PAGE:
Sometimes when one is driving through certain landscapes, the musical accompaniment just feels right. In fact, one should probably assemble one’s tapes, CDs, and iPod playlists around said landscapes, because, well, it’s what 19th-century Romantic composers and Debussy would do. And they’re all right, right? And given that some of the best urban driving takes place in burned-out, post-apocalyptic industrial areas, we here at Running Downhill have decided to assemble a list of things that will make your journeys through North Minneapolis, Jersey City, Youngstown, East Cleveland, Toledo, Long Beach, and Elston Avenue all the more modernist. So, without further ado, the top ten musical selections for industrial night driving:
10. Joe Strummer and the Mescaleros – “Tony Adams” – An adequate amount of reverb, distinctly urban reggae groove, siren-ish background sounds, and lyrics about life in the city. Probably okay for any sort of urban driving project, but works especially well in sparsely populated industrial neighborhoods. “Waiting for the sun,” indeed.
9. GAS – Königsforst – Cologne-based techno producer Wolfgang Voigt put some music together on the side in the mid-to-late 90s. Highly atmospheric, ambient, and fully reverbed out, GAS may be best applied in larger, flatter industrial areas, where the expansiveness of the sounds on hand mix in nicely with an open visual field. Avoid if steady 4/4 kick drum makes you steer erratically.
8. A Place to Bury Strangers – A Place to Bury Strangers – This Brooklyn-based spacey shoegaze/psych trio has reverb to spare, works mostly in alternating major/minor swaths of whooshy noise, and sounds like it was recorded in a nuclear power plant dungeon. Note to drivers: do not attempt to watch youtube clips of videos from the band whilst driving.
7. Burial – Untrue – This garagey Londoner makes music that is danceably empty – it sounds like someone forgot to put the other things on a track with the techno drums, and instead just left a microphone on in a railyard somewhere in East London. A railyard where somebody left contemporary R&B records playing.
6. Kraftwerk – Trans-Europa Express – These German fellows from Düsseldorf are pretty much the daddies of everyone else on the list here; these guys had the driving at night thing down as early as 1970. Their 1977 effort, Trans-Europa Express, as well as 1975 single “Autobahn” would seem to cement their place on the list (don’t let the name fool you; it works equally well on American highways through industrial parks as well). Probably best to avoid “Europa Endlos” at night – it’s much too sunny of a track, and may disorient the more vampiric pilots.
5. Swans – All – Michael Gira and friends kickstarted the American Industrial scene by banging on lots and lots of metal things, as well as drums, in the early 80s. Select early Swans (c. 1984) for heavier, more treacherous industrial roadways; opt for mid-to-late period (c. 1990) for more relaxed, world-conquering sounds. Of particular interest is the piano-fueled major section of “Love Will Save You”, which is probably best saved for the moments before dawn.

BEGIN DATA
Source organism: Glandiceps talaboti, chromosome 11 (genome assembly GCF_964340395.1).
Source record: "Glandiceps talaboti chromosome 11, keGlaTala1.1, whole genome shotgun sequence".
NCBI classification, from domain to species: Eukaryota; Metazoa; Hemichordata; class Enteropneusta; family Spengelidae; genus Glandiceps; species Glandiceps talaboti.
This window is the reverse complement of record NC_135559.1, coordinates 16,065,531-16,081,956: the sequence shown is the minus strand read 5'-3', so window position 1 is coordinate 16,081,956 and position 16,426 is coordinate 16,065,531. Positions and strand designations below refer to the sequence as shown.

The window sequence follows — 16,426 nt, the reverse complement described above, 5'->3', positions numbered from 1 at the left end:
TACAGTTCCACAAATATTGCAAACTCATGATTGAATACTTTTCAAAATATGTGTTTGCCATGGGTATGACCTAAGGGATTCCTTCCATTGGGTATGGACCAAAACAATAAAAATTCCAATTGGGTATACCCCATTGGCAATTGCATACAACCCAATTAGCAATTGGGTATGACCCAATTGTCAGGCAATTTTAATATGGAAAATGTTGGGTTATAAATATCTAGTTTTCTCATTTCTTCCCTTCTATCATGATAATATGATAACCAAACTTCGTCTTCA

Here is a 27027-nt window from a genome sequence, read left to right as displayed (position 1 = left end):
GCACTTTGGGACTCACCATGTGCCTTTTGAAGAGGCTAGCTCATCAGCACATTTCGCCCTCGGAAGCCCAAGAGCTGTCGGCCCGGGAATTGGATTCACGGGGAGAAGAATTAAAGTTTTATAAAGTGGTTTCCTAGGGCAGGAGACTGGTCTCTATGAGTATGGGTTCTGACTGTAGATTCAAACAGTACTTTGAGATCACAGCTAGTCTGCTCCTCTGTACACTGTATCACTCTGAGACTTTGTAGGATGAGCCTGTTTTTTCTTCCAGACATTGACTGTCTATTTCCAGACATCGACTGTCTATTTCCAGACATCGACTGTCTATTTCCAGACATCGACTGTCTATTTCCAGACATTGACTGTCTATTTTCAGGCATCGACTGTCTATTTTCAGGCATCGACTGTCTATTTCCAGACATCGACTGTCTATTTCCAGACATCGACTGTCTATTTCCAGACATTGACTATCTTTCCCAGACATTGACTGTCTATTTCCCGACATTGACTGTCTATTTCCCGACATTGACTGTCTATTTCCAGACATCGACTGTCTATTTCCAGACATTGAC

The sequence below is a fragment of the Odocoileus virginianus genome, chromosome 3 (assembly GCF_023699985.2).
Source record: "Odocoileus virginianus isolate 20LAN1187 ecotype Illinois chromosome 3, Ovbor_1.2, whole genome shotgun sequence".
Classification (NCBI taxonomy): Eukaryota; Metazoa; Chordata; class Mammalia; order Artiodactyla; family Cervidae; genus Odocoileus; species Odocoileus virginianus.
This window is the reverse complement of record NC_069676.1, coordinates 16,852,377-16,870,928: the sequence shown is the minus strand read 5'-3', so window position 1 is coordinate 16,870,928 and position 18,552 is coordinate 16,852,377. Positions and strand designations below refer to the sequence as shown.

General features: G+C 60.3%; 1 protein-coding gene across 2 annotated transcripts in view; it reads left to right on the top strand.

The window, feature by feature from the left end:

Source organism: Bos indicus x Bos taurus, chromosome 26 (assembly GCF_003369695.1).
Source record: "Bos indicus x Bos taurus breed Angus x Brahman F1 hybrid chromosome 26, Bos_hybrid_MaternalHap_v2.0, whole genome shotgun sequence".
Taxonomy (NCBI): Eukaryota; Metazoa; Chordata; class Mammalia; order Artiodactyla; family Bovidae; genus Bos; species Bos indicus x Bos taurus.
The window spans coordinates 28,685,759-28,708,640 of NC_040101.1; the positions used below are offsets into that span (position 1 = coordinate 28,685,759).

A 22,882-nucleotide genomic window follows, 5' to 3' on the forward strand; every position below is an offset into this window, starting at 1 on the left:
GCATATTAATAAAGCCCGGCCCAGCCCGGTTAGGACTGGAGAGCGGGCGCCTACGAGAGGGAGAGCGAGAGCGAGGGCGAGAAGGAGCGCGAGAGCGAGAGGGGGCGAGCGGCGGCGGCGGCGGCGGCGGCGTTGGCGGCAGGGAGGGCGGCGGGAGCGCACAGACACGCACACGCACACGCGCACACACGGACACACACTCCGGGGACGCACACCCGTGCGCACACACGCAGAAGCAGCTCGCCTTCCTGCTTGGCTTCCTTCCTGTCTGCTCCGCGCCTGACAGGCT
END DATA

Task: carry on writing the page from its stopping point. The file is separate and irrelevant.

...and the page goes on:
4. Portishead – Dummy and Portishead – 1994 saw the debut of English trip-hoppers Portishead, led by the Billie Holliday-esque croonings of Beth Gibbons. Slow, boomy percussion, sampled film noir soundtracks, horns that sound like they are playing in distant and lonely nightclubs, and the scratches and pops of old vinyl add up to make the perfect rain-soaked city accompaniment. Recommended if you drive in black and white.
3. Joy Division – Unknown Pleasures – Ian Curtis and buddies got together with producer Martin Hannett to put their crazed, desperately clinging tracks onto record in 1979, an event well documented in Michael Winterbottom’s film 24 Hour Party People. It is probably Hannett who is most responsible for this record’s echoes, but the band had already laid the groundwork with their sparse guitar lines, basic drumming, and lyrics of failed modern life. Electronic whooshes on “Disorder” complete the sparse, yet almost uplifting, cry of mechanical ecstasy. Of particular use to all Northern UK residents (hey, if the music came out of Manchester, it will sound good driving through Manchester, you know?)
2. Vangelis – Blade Runner (Soundtrack) – One of the most evocative (along with Terry Gilliam’s Brazil) sci-fi dystopias, Ridley Scott’s 1982 film based on the Philip K. Dick novel Do Androids Dream of Electric Sheep? clearly required a soundtrack that would complement the overwhelming visual displays. It would be hard to write music that would underline a slow opening shot of a burning, black, fully active industrial area somewhere in LA’s future, but Vangelis manages to do it. That he took a somewhat unconventional route, choosing to write mostly euphonic and pleasant major-key sounds, may look like a bad choice on paper, but in practice, it functions as a totally sweet counterpoint to the crisis on the ground, keeping the film from sinking underneath its own postapocalypic weight. For more Vangelis, dig up Heaven and Hell, which was a clear precursor seven years previous to the work here.
1. Wilderness – All – Probably the finest band in the vein opened up by Kraftwerk and Joy Division and Swans, these Baltimore fellows (by way of Florida) write sweeping, majestic, ambient, hammering songs that suggest a combination of dirty B’More basements and old Soviet towns. Vocalist James Johnson’s repeated shouts of Marxist angst suggest nothing more than life in a grimy factory, hammering away at machinery, over and over again. Best enjoyed on cassette for lower-fi reverbed experiences.